5 Ways to Act Confident: Lessons from an Awkward Vet Visit
Sunday, February 12, 2012Tweet
Yesterday, I took our pet rats to the vet for the first time. (They're fine; it was just a check-up.) There's only one place in our area that sees rats, so that's where we went and got assigned to a random veterinarian.
Given that I've had some issues with my own doctors previously, I was a little nervous that the vet was going to be the overbearing type who would interrogate me about the rats' diet, their cage space, how often we let them out to play, whether we gave them enough vegetables, etc., and then lecture me about everything we were doing wrong.
My visit was the exact opposite of that. The vet was, shall we say, underwhelming. She seemed completely unsure of herself and hesitant, even though she clearly knew what she was doing when she held the rats and talked to me about them. She seemed to be about my age, so I'm going to guess she hasn't been practicing that long, but even so, she could have presented herself a lot more confidently.
However, it's one thing to say, "Be confident!" and another to actually explain what that means. With that in mind, I thought I'd break down my vet visit into some tips for exactly how to act confident and professional.
1. Introduce yourself confidently and shake my hand
When the doctor arrived, she sort of leaned into the room and softly said who she was, then walked over to the counter where I'd set the rats' cage. I replied, "Hi, it's nice to meet you," which seemed to clue her in that she should interact with me so she held out her hand and let me shake it. Yup, it was a dead fish handshake. She wasn't shaking my hand, she was just holding hers there for a moment for me to shake it. Not a great first impression.
2. Make eye contact
The next thing she did was to ask me some questions about how old the rats were, where we got them from, and what we fed them. As far as I can remember, she didn't actually look at me while she was asking me questions, she just read them off the computer and typed in the answers. I felt uncomfortable not getting any kind of reaction to my answers. One thing I appreciate about my primary physician is that he looks at me when I'm talking, even just to look up occasionally while he's writing, and then he'll respond in some way to what I've said, so I know at least whether the information I'm giving is what he's looking for.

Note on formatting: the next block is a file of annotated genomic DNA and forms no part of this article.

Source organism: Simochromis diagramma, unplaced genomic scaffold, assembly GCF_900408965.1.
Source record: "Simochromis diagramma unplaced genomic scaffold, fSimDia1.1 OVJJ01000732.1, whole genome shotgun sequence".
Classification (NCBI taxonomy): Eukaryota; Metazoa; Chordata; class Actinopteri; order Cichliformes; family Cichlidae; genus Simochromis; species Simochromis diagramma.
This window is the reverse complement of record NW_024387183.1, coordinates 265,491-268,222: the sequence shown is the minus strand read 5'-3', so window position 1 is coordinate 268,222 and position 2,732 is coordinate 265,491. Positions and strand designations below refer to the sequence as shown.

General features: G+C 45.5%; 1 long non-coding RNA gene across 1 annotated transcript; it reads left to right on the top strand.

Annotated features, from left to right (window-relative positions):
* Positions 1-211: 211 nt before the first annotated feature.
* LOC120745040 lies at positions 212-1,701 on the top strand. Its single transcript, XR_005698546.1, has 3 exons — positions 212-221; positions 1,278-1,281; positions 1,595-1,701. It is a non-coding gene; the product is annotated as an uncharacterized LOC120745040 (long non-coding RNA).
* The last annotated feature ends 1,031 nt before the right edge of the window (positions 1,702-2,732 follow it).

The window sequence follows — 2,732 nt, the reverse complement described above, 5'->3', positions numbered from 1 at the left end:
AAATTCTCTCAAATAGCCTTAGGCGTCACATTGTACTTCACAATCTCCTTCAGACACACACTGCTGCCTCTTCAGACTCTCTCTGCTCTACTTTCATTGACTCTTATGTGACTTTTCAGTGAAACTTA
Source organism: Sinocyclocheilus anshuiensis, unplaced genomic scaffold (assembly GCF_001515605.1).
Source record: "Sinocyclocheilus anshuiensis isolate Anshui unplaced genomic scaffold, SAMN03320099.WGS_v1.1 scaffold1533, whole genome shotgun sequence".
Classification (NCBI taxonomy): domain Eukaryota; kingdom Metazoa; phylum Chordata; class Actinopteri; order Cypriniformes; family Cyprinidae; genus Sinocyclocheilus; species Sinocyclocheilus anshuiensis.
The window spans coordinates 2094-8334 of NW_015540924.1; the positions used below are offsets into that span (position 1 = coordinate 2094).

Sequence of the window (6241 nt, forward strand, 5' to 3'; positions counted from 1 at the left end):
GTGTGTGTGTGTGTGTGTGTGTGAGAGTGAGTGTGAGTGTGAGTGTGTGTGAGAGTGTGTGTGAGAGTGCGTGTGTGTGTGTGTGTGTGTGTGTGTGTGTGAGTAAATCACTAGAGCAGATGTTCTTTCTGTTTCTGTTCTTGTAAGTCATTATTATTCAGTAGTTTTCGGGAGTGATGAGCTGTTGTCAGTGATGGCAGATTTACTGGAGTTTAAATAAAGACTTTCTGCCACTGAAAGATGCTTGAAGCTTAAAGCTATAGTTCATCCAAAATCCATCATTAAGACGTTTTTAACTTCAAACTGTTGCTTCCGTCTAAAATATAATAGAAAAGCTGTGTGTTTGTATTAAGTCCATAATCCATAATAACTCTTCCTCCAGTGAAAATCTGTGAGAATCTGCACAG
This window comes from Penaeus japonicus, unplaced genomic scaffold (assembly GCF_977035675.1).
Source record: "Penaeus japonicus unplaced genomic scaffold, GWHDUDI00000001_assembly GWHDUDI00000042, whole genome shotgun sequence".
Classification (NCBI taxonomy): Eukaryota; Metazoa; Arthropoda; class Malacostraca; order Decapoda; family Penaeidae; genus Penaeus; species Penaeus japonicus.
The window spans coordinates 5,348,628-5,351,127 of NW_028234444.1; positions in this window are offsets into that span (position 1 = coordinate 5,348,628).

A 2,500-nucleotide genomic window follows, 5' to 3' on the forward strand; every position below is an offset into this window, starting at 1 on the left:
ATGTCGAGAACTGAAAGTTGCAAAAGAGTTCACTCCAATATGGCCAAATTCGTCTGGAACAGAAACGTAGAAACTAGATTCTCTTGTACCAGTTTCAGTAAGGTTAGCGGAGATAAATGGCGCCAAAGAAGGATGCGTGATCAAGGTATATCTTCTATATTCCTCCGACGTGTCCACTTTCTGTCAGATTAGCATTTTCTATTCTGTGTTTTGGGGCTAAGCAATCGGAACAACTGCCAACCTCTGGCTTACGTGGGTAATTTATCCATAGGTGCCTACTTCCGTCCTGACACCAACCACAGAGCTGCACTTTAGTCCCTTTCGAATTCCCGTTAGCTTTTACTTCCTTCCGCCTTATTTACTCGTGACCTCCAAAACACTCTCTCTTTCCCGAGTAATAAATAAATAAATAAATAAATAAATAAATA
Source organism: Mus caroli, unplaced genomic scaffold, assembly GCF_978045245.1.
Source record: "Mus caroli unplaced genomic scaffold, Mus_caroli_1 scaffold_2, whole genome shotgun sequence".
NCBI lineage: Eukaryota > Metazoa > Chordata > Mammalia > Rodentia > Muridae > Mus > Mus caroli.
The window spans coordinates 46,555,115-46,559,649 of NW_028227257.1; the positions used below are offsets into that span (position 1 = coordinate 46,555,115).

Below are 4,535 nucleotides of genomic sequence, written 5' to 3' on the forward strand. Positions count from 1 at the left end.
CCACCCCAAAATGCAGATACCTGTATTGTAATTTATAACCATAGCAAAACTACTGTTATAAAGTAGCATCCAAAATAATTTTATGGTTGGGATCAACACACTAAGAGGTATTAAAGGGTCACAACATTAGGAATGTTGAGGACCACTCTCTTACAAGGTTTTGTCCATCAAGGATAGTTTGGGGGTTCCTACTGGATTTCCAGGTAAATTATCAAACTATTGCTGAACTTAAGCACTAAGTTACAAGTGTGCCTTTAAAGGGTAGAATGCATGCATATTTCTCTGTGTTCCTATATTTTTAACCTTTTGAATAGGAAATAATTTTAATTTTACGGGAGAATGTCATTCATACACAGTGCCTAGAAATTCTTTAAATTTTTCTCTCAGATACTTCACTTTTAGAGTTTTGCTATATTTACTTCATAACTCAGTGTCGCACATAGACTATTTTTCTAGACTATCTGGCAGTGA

3. If you have a question, ASK!
After she'd typed a bunch of things into the computer, she looked at the rats and said (to me? to herself?), "One of them's drinking right now... I don't know one it is..." I said, "Oh, this one here in Bert, he has the stripe on his back; Ernie has the big spots." I didn't know if she actually needed to tell them apart at that moment to record something, or she was just curious, or she was just strangely thinking aloud. But she could have simply asked, "Now, which one is which?" instead of passively and quietly stating that she didn't know which rat it was.
4. Don't ramble
This was probably what made her seem the least confident and made me feel the most awkward. She took each rat out of the cage to check their ears and eyes and then feel their body for lumps. Rats are prone to tumors, which I knew, but after telling me this she went on and on about how they're usually benign but sometimes they get really big and sometimes they have to do surgery anyway because it can be bad if they're really big like for example there was this one rat who had this giant tumor it was like this big and so it was kind of walking like this, like kind of sideways and had trouble walking so we wanted to remove that even though it was benign and so it wasn't like cancerous it was just growing and so it was causing problems. AND rats are most susceptible to mammary tumors, even the males, although you don't see that as often in the male rats, usually the females, like you'd expect, but sometimes you do see it in the males, and even though they're mammary tumors they aren't necessary on the front, like sometimes they can even be on the back, like here, but yeah, the mammary tumors are what you see a lot.
Are you tired after reading that? Yeah. It wasn't like, "I should tell you these specific things to look out for," it was just, "Here's everything that comes to mind when I think about rats and tumors."
5. Tell me what will happen next
I put Ernie on my shoulder after she did his exam, and then she examined Bert and put him back in the cage. I put Ernie back in the cage because I thought we were done, but then she said, "OK, now the last thing is to weigh them," so I went, oh, and took Ernie out again. It wasn't until I was halfway through trying to grab Bert that she said, "Well... I was just gonna take the cage back there." So I said OK and put both of them back in. She picked up the cage and I followed her out into the hallway, where she typed a code into a door with an "Employees Only" sign and went in, letting the door shut in my face. Would it have been that hard to give me a heads up? To say, "OK, I'm going to take the cage into a back room and weigh them, and I'll be right back." Don't let me drive the action -- I don't know what's going on!
I get that some people may go into working with animals because they're more comfortable with them than with people. But there are few professions where you don't have to work with people in some way. These are a few small behavioral changes you can make that will make you seem much more confident to other people. Introduce yourself and shake their hand firmly, make regular eye contact, speak up with any questions you have, and clearly outline what they need to know and what you're planning to do next.
What other tips do you have for appearing confident? Do you have a story about working with a professional who seemed totally unsure of himself/herself?